Arete Glossary of Hiking Terms
Arête: a thin ridge of rock formed by two glaciers parallel to each other. Sometimes formed from two cirques meeting. From the French for edge or ridge. Around Whistler and in Garibaldi Provincial Park you will see dozens of excellent examples. Russet Lake in Whistler, across the valley from the hut there is as a wonderful example of an arête. The far side of Mount Price, near Garibaldi Lake also has an enormous arête. Near the Wedge-Weart Col beyond Wedgemount Lake is a prominent arête to the summit of Wedge Mountain. The video below is an aerial view of the mountains around Wedgemount Lake. Rethel is the one on the right and Parkhurst on the left. The video continues with Wedge Mountain, Wedge Glacier, Mount Weart and Mount Cook.
The video below shows Rethel up close then a panorama of the valley to include Parkhurst, Wedge, Weart and Cook.
Click the video here to see the prominent arête leading to the summit of Wedge Mountain(top middle - pictured below).
Wedgemount Lake is one of the most spectacular hikes in Garibaldi Park. Though it is a relentlessly exhausting, steep hike, it is mercifully short at only 7 kilometres (one way). The elevation gain in that short distance is over 1200 metres which makes it a much steeper hike than most other Whistler hiking trails. Compared with other Whistler hikes, Wedgemount Lake is half the roundtrip distance of either Black Tusk or Panorama Ridge, for example, at 13.5k and 15k respectively (one way). Wedgemount Lake itself is a magnificent destination for a day hike or spectacular overnight beneath the dazzling mountain peaks and stars. Many sleep under the stars on one of the many beautiful tent platforms that dot the landscape. Solidly built, wooden tent platforms are everywhere you look at Wedgemount Lake. Strategically positioned, these platforms manage to maintain an amazingly secluded feel despite their numbers. In all Wedgemount Lake has 20 of these tent areas. Most are wooden, but several down by the lake shore are gravel, yet every bit as nice. At a fast hiking pace you can reach Wedgemount Lake from the trailhead in just an hour and a half but at a leisurely or backpack laden pace you will likely take over two hours. The trail is well marked and well used. The steepness of the trail doesn't require any technical skill, however that last kilometre before the lake you will be scrambling on all fours quite a bit. The elevation gain makes a tremendous difference when carrying a heavy backpack and unprepared for the exertion. There is hardly a section of the trail that is not steeply uphill. The first 15 minutes takes you into the deep forest and then across Wedgemount Creek. This crashing creek can be heard from quite a distance and gives you a hint of the steepness of the trail to come. For more information, maps and directions to Wedgemount Lake and the amazing Wedge Glacier, click here...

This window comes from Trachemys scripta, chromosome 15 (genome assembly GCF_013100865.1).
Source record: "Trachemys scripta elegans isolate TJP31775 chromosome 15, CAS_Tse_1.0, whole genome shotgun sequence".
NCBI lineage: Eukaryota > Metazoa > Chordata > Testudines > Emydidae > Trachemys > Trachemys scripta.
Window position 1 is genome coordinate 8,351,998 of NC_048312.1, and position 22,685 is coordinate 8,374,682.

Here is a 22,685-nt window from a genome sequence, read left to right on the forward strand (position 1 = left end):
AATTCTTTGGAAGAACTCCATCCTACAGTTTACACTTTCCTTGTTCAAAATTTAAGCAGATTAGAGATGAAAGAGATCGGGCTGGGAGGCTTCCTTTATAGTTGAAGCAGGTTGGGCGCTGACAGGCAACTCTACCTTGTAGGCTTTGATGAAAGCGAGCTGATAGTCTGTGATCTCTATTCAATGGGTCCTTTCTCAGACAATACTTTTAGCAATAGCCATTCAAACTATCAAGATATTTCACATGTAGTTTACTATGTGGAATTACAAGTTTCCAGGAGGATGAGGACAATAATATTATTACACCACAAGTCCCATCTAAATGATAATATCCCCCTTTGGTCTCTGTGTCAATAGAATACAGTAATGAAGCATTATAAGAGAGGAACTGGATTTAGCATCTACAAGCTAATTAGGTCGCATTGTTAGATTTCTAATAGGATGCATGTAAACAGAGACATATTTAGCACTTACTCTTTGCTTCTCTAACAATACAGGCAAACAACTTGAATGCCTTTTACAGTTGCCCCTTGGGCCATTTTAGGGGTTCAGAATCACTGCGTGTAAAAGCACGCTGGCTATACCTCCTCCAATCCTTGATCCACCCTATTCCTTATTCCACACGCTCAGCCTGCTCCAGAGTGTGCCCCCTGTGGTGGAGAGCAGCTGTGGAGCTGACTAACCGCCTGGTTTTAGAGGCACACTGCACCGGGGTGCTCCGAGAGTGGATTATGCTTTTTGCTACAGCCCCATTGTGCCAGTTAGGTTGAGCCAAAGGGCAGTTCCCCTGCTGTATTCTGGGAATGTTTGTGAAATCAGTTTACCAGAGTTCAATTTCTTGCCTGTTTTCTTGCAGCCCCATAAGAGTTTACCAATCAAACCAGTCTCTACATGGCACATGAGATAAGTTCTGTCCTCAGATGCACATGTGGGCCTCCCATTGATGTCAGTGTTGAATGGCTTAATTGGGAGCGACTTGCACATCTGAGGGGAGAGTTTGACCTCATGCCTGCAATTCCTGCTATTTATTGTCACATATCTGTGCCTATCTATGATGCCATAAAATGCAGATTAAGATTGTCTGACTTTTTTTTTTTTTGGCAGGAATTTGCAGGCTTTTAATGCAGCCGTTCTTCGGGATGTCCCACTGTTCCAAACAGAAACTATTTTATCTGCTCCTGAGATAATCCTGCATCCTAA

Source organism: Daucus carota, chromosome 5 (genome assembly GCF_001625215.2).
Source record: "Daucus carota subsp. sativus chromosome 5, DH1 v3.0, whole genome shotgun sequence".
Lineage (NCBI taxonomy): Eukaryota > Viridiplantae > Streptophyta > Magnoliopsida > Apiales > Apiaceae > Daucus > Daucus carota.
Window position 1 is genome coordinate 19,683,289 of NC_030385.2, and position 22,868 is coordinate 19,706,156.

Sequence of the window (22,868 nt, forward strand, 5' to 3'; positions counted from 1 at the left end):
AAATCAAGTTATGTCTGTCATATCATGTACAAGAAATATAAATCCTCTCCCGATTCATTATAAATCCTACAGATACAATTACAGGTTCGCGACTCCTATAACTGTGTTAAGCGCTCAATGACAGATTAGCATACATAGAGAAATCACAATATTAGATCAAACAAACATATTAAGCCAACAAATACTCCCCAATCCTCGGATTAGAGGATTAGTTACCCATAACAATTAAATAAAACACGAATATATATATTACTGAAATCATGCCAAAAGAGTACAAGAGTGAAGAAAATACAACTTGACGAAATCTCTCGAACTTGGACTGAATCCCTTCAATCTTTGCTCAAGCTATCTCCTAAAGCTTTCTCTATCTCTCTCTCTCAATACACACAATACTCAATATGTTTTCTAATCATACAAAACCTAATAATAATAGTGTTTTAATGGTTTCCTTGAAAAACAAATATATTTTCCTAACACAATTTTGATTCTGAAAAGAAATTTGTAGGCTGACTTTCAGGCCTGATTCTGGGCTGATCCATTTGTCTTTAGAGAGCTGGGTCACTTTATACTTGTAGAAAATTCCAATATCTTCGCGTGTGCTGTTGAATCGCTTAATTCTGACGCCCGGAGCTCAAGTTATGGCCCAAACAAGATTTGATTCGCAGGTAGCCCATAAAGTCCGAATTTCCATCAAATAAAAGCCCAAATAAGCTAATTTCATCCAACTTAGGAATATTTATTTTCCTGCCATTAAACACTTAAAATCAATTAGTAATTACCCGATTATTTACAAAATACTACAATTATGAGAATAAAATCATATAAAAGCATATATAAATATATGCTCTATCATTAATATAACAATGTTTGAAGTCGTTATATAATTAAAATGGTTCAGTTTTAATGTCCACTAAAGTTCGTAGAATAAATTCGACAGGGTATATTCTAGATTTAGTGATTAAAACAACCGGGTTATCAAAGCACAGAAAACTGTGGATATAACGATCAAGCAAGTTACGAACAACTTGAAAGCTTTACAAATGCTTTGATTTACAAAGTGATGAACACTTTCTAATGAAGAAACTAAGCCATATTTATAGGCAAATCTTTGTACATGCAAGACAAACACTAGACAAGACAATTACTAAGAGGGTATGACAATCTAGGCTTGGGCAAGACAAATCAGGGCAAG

Glossary of Hiking Terms Whistler Hiking Trails